But it is also hurting them because culturally-driven voters are getting on the housing ladder, but by moving out of areas where Labour’s socially-concerned core vote congregates in great numbers, and into formerly safe or at least marginal Conservative seats. That effect has reached what might be its final, and for the Conservatives, deadly form in Brighton. All three of the Brighton constituencies – Hove, Brighton Kemptown and Brighton Pavilion – were Conservative-held in 1992. Now none of them are. In Pavilion they are third, and the smallest majority they have to overcome is 9,868, in Kemptown. The same effect helped reduce Amber Rudd’s majority in Hastings, also in East Sussex, to 346.

The bad news for the Conservatives is that the constituencies of Crawley, Reading, Swindon and in the longer-term, Bracknell, all look like Brightons in the making: although only Reading East fell to Labour this time, all saw swings bigger than the national average and all are seeing increasing migration by culturally-driven left-wing voters away from safe Labour seats. All are seeing what you might call “Hackneyfication”: commuters moving from inner city seats but taking their politics with them.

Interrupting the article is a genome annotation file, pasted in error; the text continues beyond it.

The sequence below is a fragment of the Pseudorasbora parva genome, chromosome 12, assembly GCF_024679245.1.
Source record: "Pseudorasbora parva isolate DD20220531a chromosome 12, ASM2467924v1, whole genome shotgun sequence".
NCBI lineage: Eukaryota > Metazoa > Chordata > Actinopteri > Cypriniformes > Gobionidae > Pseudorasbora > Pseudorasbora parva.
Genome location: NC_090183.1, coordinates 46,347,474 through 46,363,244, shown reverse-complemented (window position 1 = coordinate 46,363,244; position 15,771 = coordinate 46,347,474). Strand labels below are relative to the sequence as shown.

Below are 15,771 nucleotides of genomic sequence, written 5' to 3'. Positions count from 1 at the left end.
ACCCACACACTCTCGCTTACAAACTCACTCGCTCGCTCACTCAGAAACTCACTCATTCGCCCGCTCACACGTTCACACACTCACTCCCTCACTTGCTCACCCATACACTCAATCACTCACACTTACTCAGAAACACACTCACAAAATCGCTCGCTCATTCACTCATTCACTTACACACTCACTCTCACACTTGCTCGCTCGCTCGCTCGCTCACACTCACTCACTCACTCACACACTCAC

Add to that forced migration from inner London to seats like Iain Duncan Smith’s in Chingford – once a Conservative fortress, now a razor-thin marginal – and even before you add in the appeal of Jeremy Corbyn’s person and platform, the electoral picture for the Conservatives looks bleak.

(It should go without saying that voters are driven by both economics and culture. The binary I’ve used here is simplistic but helpful to understand the growing demographic pressures on the Conservatives.)

There is actually a solution here for the Tories. It’s both to build more housing but also to rebalance the British economy, because the housing crisis in London and the south is driven by the jobs and connectivity crisis in the rest of the United Kingdom.

Or, instead, they could have a number of measures designed to make London’s economy stride still further ahead of the rest, serviced by 5 per cent mortgages and growing numbers of commuter rail services to facilitate a growing volume of consumers from London’s satellite towns, all of which only increase the electoral pressures on their party. 

Stephen Bush is special correspondent at the New Statesman. His daily briefing, Morning Call, provides a quick and essential guide to domestic and global politics.